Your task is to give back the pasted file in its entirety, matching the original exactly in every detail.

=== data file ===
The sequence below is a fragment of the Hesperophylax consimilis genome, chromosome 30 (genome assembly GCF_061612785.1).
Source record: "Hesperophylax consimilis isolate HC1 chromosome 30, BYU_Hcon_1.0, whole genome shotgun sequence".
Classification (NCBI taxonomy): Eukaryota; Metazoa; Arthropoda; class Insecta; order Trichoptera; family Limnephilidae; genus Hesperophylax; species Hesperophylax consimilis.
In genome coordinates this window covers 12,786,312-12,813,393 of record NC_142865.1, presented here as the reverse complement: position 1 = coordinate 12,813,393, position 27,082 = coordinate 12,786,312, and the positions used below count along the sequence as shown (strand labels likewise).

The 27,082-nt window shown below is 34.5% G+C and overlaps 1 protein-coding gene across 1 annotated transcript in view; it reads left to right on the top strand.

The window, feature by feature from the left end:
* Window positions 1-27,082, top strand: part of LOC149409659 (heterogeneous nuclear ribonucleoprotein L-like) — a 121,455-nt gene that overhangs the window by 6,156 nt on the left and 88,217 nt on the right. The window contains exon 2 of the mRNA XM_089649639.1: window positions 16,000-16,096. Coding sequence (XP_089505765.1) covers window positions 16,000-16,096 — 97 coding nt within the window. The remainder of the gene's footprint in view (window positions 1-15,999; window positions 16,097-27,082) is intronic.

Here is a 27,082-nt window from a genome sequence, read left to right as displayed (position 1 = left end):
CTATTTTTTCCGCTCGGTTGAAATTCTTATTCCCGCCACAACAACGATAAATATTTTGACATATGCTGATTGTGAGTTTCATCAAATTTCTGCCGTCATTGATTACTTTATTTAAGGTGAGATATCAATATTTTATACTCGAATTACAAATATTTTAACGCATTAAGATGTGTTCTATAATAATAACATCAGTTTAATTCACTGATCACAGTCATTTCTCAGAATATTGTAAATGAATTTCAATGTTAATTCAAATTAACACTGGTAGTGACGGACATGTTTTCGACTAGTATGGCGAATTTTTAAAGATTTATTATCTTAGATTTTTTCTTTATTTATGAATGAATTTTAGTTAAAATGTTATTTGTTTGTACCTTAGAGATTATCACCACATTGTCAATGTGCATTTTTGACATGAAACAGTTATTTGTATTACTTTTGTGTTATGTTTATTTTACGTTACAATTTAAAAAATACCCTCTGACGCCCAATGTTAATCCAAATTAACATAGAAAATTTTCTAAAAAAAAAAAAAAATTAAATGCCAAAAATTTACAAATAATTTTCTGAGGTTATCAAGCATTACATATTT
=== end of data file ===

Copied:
The sequence below is a fragment of the Hesperophylax consimilis genome, chromosome 30 (genome assembly GCF_061612785.1).
Source record: "Hesperophylax consimilis isolate HC1 chromosome 30, BYU_Hcon_1.0, whole genome shotgun sequence".
Classification (NCBI taxonomy): Eukaryota; Metazoa; Arthropoda; class Insecta; order Trichoptera; family Limnephilidae; genus Hesperophylax; species Hesperophylax consimilis.
In genome coordinates this window covers 12,786,312-12,813,393 of record NC_142865.1, presented here as the reverse complement: position 1 = coordinate 12,813,393, position 27,082 = coordinate 12,786,312, and the positions used below count along the sequence as shown (strand labels likewise).

The 27,082-nt window shown below is 34.5% G+C and overlaps 1 protein-coding gene across 1 annotated transcript in view; it reads left to right on the top strand.

The window, feature by feature from the left end:
* Window positions 1-27,082, top strand: part of LOC149409659 (heterogeneous nuclear ribonucleoprotein L-like) — a 121,455-nt gene that overhangs the window by 6,156 nt on the left and 88,217 nt on the right. The window contains exon 2 of the mRNA XM_089649639.1: window positions 16,000-16,096. Coding sequence (XP_089505765.1) covers window positions 16,000-16,096 — 97 coding nt within the window. The remainder of the gene's footprint in view (window positions 1-15,999; window positions 16,097-27,082) is intronic.

Here is a 27,082-nt window from a genome sequence, read left to right as displayed (position 1 = left end):
CTATTTTTTCCGCTCGGTTGAAATTCTTATTCCCGCCACAACAACGATAAATATTTTGACATATGCTGATTGTGAGTTTCATCAAATTTCTGCCGTCATTGATTACTTTATTTAAGGTGAGATATCAATATTTTATACTCGAATTACAAATATTTTAACGCATTAAGATGTGTTCTATAATAATAACATCAGTTTAATTCACTGATCACAGTCATTTCTCAGAATATTGTAAATGAATTTCAATGTTAATTCAAATTAACACTGGTAGTGACGGACATGTTTTCGACTAGTATGGCGAATTTTTAAAGATTTATTATCTTAGATTTTTTCTTTATTTATGAATGAATTTTAGTTAAAATGTTATTTGTTTGTACCTTAGAGATTATCACCACATTGTCAATGTGCATTTTTGACATGAAACAGTTATTTGTATTACTTTTGTGTTATGTTTATTTTACGTTACAATTTAAAAAATACCCTCTGACGCCCAATGTTAATCCAAATTAACATAGAAAATTTTCTAAAAAAAAAAAAAAATTAAATGCCAAAAATTTACAAATAATTTTCTGAGGTTATCAAGCATTACATATTT